The main cause is poor intake associated with old age, poverty and malnutrition, usually associated with alcoholism. It may be seen in malabsorption and regular medication with anti-epileptic drugs such as phenytoin.9 It is rarely, but very importantly, associated with pregnancy, when the demands of the developing fetus together with the needs of the mother outstrip the dietary intake—the so-called ‘pernicious anaemia of pregnancy’ which, if not recognised and treated immediately, can still be a fatal condition. Unlike vitamin B12, folic acid is not stored in the body to any significant degree and requirements have to be satisfied by the daily dietary intake, which invariably meets the requirement of 5–10 mcg/day. Folic acid is present in most fruit and vegetables, especially citrus fruits, nuts and green leafy vegetables (see CHAPTER 10).
Treatment (replacement therapy)
Oral folate 5 mg/day to replenish body stores (5–10 mg). This takes about 4 weeks but continue for 4 months. Vitamin B12 is usually given unless levels normal.
NORMOCYTIC ANAEMIA2 (ANAEMIAS WITHOUT CHANGE IN THE MCV)
This is the most common cause of normocytic anaemia and is usually due to haematemesis and/or melaena.
Intercellular iron transport within the marrow is suppressed in inflammation so that, despite normal iron stores, the developing red cells are deprived of iron and erythropoiesis is depressed. If the inflammation is short-lived, the fall in Hb is not noticeable but, if it continues, an anaemia may develop that responds only when the inflammation subsides.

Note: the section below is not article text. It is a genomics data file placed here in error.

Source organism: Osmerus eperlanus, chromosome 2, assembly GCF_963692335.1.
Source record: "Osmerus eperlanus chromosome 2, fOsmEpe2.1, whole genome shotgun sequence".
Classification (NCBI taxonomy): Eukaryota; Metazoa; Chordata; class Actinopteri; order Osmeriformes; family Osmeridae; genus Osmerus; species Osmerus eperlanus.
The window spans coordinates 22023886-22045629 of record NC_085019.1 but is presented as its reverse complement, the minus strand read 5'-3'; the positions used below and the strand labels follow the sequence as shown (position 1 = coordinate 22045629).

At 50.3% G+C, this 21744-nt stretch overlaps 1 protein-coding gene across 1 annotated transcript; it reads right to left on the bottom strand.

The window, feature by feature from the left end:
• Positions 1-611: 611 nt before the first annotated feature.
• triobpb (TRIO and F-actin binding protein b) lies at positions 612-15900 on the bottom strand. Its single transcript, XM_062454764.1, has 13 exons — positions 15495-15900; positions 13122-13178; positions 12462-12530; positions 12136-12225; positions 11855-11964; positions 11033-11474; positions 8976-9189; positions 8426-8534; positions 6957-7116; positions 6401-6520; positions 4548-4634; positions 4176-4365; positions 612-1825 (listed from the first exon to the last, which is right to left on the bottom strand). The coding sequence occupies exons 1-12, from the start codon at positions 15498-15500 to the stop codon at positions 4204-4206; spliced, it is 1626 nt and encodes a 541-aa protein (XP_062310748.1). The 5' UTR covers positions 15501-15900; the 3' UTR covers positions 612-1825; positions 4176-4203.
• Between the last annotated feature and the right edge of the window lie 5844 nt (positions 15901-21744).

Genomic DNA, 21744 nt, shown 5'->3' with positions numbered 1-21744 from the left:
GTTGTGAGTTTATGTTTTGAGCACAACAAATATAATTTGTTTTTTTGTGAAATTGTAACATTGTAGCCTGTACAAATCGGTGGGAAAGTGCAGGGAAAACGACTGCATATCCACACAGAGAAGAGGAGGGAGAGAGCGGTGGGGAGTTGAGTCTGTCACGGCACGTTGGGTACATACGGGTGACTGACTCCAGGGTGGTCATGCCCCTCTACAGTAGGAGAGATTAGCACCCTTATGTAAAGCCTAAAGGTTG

Anaemia may develop for the same reasons that apply to chronic inflammation.
This is often associated with anaemia due to failure of erythropoietin secretion and is unresponsive to treatment, other than by alleviating the insufficiency or until erythropoietin is administered.
Suspect haemolytic anaemia if there is a reticulocytosis, mild macrocytosis, reduced haptoglobin, increased bilirubin and urobilinogen. Haemolytic anaemias are relatively infrequent. The more common of the congenital ones are hereditary spherocytosis, sickle cell anaemia and deficiencies of the red cell enzymes, pyruvate kinase and G-6-PD, although most cases of G-6-PD deficiency haemolyse only when the patient takes oxidant drugs such as sulphonamides or eats broad beans—‘favism’.
Acquired haemolytic anaemias include those of the newborn due to maternal haemolytic blood group antibodies passing back through the placenta to the fetus, and adult anaemias due to drug toxicity or to acquired auto-antibodies. About half of the latter are idiopathic and half associated with non-Hodgkin lymphomas, and the anaemia may be the presenting sign of lymphoma. Some of these antibodies are active only at cool temperatures—cold agglutinin disease; others act at body temperature and are the more potent cause of autoimmune haemolytic anaemia.
Keep in mind the rare acquired genetic disorder of paroxysmal nocturnal haemoglobinuria if dark morning urine is observed in the presence of anaemia. Flow cytometry is required for diagnosis.
This may be due to foreign tissue, such as carcinomatous metastases or fibrous tissue as in myelofibrosis; it may also be due to overgrowth by one or other normal elements of the bone marrow, as in chronic myeloid leukaemia, chronic lymphocytic leukaemia and lymphoma, as well as by acute leukaemic tissue. A leuco-erythroblastic picture, in which immature red and white cells appear in the peripheral blood, is often seen when the marrow is replaced by foreign tissue.